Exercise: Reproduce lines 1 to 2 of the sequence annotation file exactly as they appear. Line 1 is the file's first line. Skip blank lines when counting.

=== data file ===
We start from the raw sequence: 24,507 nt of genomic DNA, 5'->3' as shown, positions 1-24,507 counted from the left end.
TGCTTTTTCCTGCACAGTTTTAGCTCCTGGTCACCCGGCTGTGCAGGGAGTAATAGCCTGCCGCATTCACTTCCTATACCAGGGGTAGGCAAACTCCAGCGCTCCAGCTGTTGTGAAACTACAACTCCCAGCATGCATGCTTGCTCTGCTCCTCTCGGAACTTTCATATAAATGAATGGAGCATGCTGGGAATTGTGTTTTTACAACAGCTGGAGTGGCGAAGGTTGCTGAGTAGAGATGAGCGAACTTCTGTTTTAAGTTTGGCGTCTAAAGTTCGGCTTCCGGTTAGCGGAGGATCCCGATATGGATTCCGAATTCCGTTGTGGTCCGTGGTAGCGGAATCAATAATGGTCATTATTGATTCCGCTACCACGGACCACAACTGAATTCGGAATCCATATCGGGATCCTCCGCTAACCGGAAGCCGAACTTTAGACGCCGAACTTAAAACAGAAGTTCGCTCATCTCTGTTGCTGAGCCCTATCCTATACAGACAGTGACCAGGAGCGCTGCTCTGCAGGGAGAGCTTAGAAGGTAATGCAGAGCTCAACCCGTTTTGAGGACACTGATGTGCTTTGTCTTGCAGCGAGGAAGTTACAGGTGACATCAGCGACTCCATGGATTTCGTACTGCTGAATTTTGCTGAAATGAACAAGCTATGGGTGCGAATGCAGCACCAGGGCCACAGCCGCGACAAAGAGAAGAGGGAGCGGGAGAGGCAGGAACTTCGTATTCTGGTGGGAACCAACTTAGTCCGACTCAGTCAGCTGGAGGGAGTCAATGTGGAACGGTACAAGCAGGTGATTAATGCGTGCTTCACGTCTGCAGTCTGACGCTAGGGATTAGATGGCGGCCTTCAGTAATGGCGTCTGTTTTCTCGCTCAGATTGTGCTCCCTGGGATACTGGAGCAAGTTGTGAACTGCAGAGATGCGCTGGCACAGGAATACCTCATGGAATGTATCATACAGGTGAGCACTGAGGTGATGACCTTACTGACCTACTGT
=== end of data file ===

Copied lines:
We start from the raw sequence: 24,507 nt of genomic DNA, 5'->3' as shown, positions 1-24,507 counted from the left end.
TGCTTTTTCCTGCACAGTTTTAGCTCCTGGTCACCCGGCTGTGCAGGGAGTAATAGCCTGCCGCATTCACTTCCTATACCAGGGGTAGGCAAACTCCAGCGCTCCAGCTGTTGTGAAACTACAACTCCCAGCATGCATGCTTGCTCTGCTCCTCTCGGAACTTTCATATAAATGAATGGAGCATGCTGGGAATTGTGTTTTTACAACAGCTGGAGTGGCGAAGGTTGCTGAGTAGAGATGAGCGAACTTCTGTTTTAAGTTTGGCGTCTAAAGTTCGGCTTCCGGTTAGCGGAGGATCCCGATATGGATTCCGAATTCCGTTGTGGTCCGTGGTAGCGGAATCAATAATGGTCATTATTGATTCCGCTACCACGGACCACAACTGAATTCGGAATCCATATCGGGATCCTCCGCTAACCGGAAGCCGAACTTTAGACGCCGAACTTAAAACAGAAGTTCGCTCATCTCTGTTGCTGAGCCCTATCCTATACAGACAGTGACCAGGAGCGCTGCTCTGCAGGGAGAGCTTAGAAGGTAATGCAGAGCTCAACCCGTTTTGAGGACACTGATGTGCTTTGTCTTGCAGCGAGGAAGTTACAGGTGACATCAGCGACTCCATGGATTTCGTACTGCTGAATTTTGCTGAAATGAACAAGCTATGGGTGCGAATGCAGCACCAGGGCCACAGCCGCGACAAAGAGAAGAGGGAGCGGGAGAGGCAGGAACTTCGTATTCTGGTGGGAACCAACTTAGTCCGACTCAGTCAGCTGGAGGGAGTCAATGTGGAACGGTACAAGCAGGTGATTAATGCGTGCTTCACGTCTGCAGTCTGACGCTAGGGATTAGATGGCGGCCTTCAGTAATGGCGTCTGTTTTCTCGCTCAGATTGTGCTCCCTGGGATACTGGAGCAAGTTGTGAACTGCAGAGATGCGCTGGCACAGGAATACCTCATGGAATGTATCATACAGGTGAGCACTGAGGTGATGACCTTACTGACCTACTGT